ISLAMABAD (AFP) – Pakistan on Friday announced it will once again increase its annual military budget by 11 percent, even as security improves in the country which has fought TTP and separatist insurgencies for more than a decade.
Finance minister Ishaq Dar informed parliament in his annual budget address that the country would provide 860 billion rupees ($8.6 billion) to the armed forces during the 2016-17 financial year.
“The defence budget has been increased to 860 billion rupees which is 11 per cent more than the last year,” Dar told parliament.
Pakistan also increased its defence budget by 11 percent in 2015-16.
The country has been fighting a homegrown insurgency for over a decade, with heavy deployments of troops in the border area near Afghanistan where militants have previously operated with impunity.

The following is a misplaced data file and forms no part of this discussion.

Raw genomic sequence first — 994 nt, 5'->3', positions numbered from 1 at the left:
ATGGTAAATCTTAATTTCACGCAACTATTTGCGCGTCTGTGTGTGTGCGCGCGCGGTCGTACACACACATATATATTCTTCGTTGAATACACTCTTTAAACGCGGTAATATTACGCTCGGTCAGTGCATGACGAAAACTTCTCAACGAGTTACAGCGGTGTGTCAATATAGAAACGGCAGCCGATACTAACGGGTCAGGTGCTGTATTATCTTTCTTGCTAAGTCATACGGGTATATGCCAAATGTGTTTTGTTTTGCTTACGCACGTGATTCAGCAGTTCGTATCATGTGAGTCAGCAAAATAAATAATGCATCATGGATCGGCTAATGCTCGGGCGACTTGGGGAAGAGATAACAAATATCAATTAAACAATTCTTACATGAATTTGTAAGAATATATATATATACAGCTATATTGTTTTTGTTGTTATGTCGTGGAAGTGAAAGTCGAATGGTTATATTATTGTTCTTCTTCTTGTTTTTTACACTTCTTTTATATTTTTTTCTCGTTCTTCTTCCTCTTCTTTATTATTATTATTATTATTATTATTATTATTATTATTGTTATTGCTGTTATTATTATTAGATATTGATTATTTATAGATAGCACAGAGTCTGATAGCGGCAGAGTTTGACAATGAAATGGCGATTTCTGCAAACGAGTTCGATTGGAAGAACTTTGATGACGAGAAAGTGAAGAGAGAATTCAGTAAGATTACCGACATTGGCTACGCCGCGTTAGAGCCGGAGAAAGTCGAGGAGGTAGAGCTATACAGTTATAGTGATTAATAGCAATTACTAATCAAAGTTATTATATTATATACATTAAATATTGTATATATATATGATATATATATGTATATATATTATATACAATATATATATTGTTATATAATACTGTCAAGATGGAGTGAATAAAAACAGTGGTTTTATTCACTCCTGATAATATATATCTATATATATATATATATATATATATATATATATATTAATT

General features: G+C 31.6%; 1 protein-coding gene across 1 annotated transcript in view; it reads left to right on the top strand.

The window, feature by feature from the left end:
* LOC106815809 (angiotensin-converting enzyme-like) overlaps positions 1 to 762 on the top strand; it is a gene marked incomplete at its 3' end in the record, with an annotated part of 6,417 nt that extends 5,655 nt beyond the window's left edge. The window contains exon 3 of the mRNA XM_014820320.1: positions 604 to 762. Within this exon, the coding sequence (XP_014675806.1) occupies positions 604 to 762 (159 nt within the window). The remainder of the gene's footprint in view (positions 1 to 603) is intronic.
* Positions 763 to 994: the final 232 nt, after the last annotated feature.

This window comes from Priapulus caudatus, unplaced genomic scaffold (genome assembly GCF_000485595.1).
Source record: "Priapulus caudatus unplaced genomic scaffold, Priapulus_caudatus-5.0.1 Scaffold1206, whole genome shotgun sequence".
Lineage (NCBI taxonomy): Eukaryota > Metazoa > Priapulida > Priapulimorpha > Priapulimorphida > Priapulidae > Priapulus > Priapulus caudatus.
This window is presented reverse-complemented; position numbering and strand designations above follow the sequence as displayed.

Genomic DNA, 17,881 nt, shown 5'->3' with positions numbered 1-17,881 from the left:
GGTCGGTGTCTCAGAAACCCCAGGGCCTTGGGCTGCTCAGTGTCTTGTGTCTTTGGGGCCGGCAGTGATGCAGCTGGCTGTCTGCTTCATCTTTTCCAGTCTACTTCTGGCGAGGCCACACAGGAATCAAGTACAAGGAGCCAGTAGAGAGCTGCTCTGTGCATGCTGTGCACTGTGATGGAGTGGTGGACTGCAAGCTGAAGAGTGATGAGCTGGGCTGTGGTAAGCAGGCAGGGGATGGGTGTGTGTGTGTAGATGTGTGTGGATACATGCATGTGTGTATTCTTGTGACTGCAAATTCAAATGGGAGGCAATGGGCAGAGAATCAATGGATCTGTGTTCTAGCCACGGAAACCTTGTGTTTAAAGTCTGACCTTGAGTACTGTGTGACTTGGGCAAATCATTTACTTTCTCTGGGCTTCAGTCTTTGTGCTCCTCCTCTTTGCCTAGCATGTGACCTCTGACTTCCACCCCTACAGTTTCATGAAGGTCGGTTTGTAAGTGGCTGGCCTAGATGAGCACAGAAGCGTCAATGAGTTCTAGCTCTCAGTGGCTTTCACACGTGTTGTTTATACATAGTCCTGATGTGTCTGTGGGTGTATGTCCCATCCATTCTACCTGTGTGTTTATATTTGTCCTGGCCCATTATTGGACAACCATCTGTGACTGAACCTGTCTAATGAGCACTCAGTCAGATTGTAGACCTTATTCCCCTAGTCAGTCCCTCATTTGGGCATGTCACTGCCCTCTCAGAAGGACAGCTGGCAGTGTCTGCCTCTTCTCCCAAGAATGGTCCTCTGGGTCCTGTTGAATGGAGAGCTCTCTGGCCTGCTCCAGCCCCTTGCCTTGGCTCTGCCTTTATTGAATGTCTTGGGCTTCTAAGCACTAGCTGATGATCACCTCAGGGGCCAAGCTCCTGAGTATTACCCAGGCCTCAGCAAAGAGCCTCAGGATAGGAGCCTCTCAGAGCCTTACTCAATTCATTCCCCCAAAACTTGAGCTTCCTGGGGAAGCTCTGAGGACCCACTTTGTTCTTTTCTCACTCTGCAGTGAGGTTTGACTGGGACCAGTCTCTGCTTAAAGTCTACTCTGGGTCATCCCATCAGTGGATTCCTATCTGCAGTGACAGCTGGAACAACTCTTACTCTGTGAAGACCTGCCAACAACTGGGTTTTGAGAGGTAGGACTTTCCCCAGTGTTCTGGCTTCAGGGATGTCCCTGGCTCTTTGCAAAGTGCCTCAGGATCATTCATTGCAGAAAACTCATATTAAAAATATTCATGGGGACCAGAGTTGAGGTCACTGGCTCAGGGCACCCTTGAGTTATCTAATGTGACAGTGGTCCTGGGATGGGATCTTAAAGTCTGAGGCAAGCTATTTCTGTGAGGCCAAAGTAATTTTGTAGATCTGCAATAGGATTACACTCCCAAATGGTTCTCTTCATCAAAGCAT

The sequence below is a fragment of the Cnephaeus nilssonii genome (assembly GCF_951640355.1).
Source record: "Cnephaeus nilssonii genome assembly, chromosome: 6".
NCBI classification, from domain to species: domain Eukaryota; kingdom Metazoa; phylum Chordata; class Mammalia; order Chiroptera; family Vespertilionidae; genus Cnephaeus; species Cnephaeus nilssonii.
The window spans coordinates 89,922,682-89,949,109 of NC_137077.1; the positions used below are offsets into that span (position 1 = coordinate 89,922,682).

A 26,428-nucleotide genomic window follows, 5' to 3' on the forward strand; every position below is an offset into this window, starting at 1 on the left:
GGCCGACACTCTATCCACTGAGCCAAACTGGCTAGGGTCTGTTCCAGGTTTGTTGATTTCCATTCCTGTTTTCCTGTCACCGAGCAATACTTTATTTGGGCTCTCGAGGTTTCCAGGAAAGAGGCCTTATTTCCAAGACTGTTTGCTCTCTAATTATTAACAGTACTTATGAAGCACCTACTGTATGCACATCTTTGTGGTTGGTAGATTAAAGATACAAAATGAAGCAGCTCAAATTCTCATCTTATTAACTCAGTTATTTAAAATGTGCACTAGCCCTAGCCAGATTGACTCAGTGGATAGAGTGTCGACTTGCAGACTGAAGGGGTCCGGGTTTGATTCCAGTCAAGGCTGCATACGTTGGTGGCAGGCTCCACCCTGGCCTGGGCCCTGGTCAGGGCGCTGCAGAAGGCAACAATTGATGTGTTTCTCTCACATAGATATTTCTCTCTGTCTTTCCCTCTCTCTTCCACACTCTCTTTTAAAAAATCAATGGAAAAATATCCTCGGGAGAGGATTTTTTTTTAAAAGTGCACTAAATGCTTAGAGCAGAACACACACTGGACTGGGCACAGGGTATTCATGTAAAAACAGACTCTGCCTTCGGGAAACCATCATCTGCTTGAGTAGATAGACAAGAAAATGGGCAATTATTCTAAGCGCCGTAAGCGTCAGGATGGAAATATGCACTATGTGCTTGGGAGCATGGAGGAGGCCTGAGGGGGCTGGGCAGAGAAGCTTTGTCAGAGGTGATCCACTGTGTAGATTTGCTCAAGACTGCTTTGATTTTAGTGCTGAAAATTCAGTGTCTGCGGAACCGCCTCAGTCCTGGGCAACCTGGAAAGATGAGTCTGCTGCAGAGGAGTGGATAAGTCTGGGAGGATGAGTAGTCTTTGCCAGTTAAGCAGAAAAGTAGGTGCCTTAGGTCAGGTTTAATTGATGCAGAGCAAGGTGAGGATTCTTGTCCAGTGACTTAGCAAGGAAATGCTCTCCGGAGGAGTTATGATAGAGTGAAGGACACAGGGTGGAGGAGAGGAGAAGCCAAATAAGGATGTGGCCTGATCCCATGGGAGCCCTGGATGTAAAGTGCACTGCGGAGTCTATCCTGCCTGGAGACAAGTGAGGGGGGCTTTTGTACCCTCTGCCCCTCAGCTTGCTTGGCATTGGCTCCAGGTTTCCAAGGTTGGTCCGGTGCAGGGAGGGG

However security was significantly improved in 2015, which saw the least number of attacks since the Tehreek-e-Taliban Pakistan (TTP) were formed in 2007.
The government will also maintain a 100 billion rupee ($1 billion) grant for the rehabilitation of thousands of families who have been forced from their homes by the insurgency and military operations to uproot the militants from the country’s northwest.
Pakistan estimates it has lost more than 50,000 people and billions of dollars in revenue due to the ongoing war against extremism, while thousands of its families have been rendered homeless.